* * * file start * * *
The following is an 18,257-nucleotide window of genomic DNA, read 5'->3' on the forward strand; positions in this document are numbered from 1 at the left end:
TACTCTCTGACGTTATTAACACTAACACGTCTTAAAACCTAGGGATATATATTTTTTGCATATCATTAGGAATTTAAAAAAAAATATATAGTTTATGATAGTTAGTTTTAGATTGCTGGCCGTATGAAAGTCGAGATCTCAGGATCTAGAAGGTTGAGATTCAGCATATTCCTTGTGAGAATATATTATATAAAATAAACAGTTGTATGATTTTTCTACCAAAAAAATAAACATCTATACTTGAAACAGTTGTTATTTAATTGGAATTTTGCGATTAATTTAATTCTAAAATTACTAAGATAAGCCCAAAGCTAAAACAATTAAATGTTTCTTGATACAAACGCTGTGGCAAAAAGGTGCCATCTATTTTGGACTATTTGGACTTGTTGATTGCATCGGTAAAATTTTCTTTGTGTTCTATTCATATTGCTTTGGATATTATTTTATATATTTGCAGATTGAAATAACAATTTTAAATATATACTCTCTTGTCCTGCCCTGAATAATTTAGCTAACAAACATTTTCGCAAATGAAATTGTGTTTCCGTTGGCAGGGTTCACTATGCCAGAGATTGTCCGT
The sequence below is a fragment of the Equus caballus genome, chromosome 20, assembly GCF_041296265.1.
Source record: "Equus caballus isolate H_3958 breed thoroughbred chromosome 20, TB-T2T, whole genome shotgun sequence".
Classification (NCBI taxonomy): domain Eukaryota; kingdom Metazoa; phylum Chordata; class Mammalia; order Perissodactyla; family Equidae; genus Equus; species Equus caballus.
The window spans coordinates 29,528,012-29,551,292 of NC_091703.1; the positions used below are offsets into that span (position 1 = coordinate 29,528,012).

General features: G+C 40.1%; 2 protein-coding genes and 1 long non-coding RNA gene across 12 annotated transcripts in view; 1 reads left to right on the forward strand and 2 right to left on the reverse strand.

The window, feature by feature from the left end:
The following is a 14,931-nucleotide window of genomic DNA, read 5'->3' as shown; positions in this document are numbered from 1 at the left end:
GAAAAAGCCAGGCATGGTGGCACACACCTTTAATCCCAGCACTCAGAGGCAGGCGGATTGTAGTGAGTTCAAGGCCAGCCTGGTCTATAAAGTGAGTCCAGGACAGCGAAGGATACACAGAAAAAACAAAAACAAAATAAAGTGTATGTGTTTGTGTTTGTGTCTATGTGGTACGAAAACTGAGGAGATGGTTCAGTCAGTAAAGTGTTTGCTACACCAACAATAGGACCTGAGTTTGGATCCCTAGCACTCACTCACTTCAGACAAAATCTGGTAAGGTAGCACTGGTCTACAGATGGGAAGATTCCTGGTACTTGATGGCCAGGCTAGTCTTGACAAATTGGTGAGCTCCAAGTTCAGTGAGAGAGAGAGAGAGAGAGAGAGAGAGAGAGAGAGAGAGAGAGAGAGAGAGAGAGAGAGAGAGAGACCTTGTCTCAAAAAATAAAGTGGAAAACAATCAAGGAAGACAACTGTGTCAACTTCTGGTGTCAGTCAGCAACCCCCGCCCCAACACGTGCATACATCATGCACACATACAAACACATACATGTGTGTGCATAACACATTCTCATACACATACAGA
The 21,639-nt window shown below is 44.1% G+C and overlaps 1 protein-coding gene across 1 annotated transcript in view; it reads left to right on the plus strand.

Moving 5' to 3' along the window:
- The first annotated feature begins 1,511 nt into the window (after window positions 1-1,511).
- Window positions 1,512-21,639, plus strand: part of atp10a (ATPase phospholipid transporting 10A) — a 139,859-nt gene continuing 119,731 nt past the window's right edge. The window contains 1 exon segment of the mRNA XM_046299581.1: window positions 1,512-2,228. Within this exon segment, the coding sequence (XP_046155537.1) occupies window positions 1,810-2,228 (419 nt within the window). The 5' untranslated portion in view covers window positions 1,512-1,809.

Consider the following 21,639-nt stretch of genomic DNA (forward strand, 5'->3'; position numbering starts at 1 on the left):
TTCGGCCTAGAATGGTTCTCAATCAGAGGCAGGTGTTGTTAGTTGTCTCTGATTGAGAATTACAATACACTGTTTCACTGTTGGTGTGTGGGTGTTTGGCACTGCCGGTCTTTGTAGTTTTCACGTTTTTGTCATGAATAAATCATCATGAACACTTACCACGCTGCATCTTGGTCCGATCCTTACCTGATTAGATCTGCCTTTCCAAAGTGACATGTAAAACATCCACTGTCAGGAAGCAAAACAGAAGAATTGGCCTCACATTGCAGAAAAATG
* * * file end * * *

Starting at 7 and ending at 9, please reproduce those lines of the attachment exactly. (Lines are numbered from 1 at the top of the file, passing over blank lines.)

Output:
General features: G+C 40.1%; 2 protein-coding genes and 1 long non-coding RNA gene across 12 annotated transcripts in view; 1 reads left to right on the forward strand and 2 right to left on the reverse strand.

The window, feature by feature from the left end:
The following is a 14,931-nucleotide window of genomic DNA, read 5'->3' as shown; positions in this document are numbered from 1 at the left end: